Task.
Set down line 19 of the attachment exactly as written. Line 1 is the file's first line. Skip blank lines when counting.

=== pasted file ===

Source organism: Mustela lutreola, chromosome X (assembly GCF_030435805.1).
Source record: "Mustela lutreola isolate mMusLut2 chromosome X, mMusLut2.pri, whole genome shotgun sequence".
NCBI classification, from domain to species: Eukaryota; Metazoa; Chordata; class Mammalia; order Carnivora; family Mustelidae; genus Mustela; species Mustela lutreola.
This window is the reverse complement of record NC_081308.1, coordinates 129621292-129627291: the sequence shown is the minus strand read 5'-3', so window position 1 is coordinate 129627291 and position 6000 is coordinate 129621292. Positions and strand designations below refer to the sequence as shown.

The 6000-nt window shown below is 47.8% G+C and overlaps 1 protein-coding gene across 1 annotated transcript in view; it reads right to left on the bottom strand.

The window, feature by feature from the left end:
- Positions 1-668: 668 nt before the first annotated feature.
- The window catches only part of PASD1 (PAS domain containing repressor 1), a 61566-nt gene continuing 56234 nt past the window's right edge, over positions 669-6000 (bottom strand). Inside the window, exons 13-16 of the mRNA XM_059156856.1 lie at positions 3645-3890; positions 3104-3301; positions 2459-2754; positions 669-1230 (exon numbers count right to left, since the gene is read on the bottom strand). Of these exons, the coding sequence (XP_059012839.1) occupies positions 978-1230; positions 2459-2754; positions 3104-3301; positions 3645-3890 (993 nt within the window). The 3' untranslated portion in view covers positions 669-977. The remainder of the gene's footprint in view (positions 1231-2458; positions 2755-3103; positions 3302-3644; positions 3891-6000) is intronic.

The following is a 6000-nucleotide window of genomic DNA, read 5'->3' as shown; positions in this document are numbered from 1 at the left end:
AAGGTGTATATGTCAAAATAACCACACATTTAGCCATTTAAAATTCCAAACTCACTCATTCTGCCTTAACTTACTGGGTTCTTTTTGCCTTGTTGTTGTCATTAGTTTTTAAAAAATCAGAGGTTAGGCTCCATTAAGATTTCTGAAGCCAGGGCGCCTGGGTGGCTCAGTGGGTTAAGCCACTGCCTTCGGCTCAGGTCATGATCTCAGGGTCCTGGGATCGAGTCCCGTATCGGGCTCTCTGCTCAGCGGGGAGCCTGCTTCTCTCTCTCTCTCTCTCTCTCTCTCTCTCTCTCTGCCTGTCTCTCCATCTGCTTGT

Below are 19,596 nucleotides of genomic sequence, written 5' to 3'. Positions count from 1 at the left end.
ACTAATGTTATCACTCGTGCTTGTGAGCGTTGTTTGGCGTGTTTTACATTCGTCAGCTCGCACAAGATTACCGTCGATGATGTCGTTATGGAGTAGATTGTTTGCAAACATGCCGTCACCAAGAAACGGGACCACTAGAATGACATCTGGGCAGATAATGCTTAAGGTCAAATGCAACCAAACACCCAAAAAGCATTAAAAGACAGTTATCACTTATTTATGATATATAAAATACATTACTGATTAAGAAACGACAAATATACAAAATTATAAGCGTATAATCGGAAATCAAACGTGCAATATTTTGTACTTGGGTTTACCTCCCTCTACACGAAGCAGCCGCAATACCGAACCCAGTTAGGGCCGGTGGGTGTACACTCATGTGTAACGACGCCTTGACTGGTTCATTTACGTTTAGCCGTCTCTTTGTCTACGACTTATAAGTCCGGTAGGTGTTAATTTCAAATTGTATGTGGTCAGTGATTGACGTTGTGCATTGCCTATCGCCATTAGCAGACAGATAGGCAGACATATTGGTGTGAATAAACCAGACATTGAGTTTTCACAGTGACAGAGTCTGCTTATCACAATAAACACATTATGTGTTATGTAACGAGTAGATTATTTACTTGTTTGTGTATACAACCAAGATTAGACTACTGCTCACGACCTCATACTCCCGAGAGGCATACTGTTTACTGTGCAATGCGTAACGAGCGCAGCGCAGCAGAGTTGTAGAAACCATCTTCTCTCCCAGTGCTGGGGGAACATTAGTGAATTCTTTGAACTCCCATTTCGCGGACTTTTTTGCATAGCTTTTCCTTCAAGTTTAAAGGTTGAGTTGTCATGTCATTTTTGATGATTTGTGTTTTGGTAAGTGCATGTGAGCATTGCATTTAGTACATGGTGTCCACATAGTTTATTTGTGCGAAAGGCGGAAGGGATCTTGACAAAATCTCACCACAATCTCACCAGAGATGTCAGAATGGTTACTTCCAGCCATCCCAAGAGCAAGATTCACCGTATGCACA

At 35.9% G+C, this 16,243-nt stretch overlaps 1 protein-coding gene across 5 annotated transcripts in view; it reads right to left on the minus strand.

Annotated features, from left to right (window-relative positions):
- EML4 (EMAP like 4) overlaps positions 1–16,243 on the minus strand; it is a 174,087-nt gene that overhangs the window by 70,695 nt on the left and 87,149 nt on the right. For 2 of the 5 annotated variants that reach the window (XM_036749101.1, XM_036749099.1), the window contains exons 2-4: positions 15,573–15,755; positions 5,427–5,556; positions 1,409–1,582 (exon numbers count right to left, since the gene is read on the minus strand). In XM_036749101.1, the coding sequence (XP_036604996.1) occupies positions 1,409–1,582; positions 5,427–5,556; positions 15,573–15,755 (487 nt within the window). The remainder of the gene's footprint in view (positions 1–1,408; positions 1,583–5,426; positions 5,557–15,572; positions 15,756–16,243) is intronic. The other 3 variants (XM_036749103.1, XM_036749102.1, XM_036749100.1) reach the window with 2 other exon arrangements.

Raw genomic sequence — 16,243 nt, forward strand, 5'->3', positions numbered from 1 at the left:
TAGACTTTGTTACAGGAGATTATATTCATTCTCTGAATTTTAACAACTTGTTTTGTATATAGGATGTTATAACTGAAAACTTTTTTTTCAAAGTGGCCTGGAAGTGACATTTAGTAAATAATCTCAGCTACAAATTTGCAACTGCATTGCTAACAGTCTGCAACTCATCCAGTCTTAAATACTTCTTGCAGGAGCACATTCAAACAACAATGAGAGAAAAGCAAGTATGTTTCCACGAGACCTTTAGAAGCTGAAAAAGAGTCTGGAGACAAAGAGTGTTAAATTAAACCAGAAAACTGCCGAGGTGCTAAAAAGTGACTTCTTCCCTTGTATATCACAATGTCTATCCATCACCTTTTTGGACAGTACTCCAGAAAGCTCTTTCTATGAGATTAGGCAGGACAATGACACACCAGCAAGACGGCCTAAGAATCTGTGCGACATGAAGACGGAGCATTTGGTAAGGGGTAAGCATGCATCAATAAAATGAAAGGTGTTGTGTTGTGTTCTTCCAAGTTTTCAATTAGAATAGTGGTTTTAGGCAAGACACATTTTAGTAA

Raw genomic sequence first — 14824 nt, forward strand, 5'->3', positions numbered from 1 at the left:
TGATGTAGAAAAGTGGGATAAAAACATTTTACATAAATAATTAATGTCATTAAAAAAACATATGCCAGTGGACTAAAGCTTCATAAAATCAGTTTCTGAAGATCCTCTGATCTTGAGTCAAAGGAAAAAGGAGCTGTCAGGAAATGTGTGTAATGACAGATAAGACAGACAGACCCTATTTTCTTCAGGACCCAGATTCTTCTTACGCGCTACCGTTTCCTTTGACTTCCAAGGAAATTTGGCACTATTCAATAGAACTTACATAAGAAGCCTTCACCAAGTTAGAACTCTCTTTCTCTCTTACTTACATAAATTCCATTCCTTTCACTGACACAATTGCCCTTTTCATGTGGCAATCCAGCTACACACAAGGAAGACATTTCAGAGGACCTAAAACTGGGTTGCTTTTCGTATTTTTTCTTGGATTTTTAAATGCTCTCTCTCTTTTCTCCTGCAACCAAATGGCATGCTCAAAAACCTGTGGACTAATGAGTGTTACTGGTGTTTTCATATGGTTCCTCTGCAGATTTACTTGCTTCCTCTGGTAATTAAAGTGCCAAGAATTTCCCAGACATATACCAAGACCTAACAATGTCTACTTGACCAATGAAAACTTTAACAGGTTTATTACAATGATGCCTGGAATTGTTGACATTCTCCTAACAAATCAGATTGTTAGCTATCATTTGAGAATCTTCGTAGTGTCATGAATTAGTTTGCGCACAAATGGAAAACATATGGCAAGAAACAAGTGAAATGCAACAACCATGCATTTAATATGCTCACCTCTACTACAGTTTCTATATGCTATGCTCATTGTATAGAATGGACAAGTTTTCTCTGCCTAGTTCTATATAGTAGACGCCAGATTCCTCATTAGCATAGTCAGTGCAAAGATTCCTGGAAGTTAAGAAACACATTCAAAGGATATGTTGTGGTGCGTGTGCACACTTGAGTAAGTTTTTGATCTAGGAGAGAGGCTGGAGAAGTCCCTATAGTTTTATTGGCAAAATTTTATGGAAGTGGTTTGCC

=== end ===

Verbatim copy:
TGATGTAGAAAAGTGGGATAAAAACATTTTACATAAATAATTAATGTCATTAAAAAAACATATGCCAGTGGACTAAAGCTTCATAAAATCAGTTTCTGAAGATCCTCTGATCTTGAGTCAAAGGAAAAAGGAGCTGTCAGGAAATGTGTGTAATGACAGATAAGACAGACAGACCCTATTTTCTTCAGGACCCAGATTCTTCTTACGCGCTACCGTTTCCTTTGACTTCCAAGGAAATTTGGCACTATTCAATAGAACTTACATAAGAAGCCTTCACCAAGTTAGAACTCTCTTTCTCTCTTACTTACATAAATTCCATTCCTTTCACTGACACAATTGCCCTTTTCATGTGGCAATCCAGCTACACACAAGGAAGACATTTCAGAGGACCTAAAACTGGGTTGCTTTTCGTATTTTTTCTTGGATTTTTAAATGCTCTCTCTCTTTTCTCCTGCAACCAAATGGCATGCTCAAAAACCTGTGGACTAATGAGTGTTACTGGTGTTTTCATATGGTTCCTCTGCAGATTTACTTGCTTCCTCTGGTAATTAAAGTGCCAAGAATTTCCCAGACATATACCAAGACCTAACAATGTCTACTTGACCAATGAAAACTTTAACAGGTTTATTACAATGATGCCTGGAATTGTTGACATTCTCCTAACAAATCAGATTGTTAGCTATCATTTGAGAATCTTCGTAGTGTCATGAATTAGTTTGCGCACAAATGGAAAACATATGGCAAGAAACAAGTGAAATGCAACAACCATGCATTTAATATGCTCACCTCTACTACAGTTTCTATATGCTATGCTCATTGTATAGAATGGACAAGTTTTCTCTGCCTAGTTCTATATAGTAGACGCCAGATTCCTCATTAGCATAGTCAGTGCAAAGATTCCTGGAAGTTAAGAAACACATTCAAAGGATATGTTGTGGTGCGTGTGCACACTTGAGTAAGTTTTTGATCTAGGAGAGAGGCTGGAGAAGTCCCTATAGTTTTATTGGCAAAATTTTATGGAAGTGGTTTGCC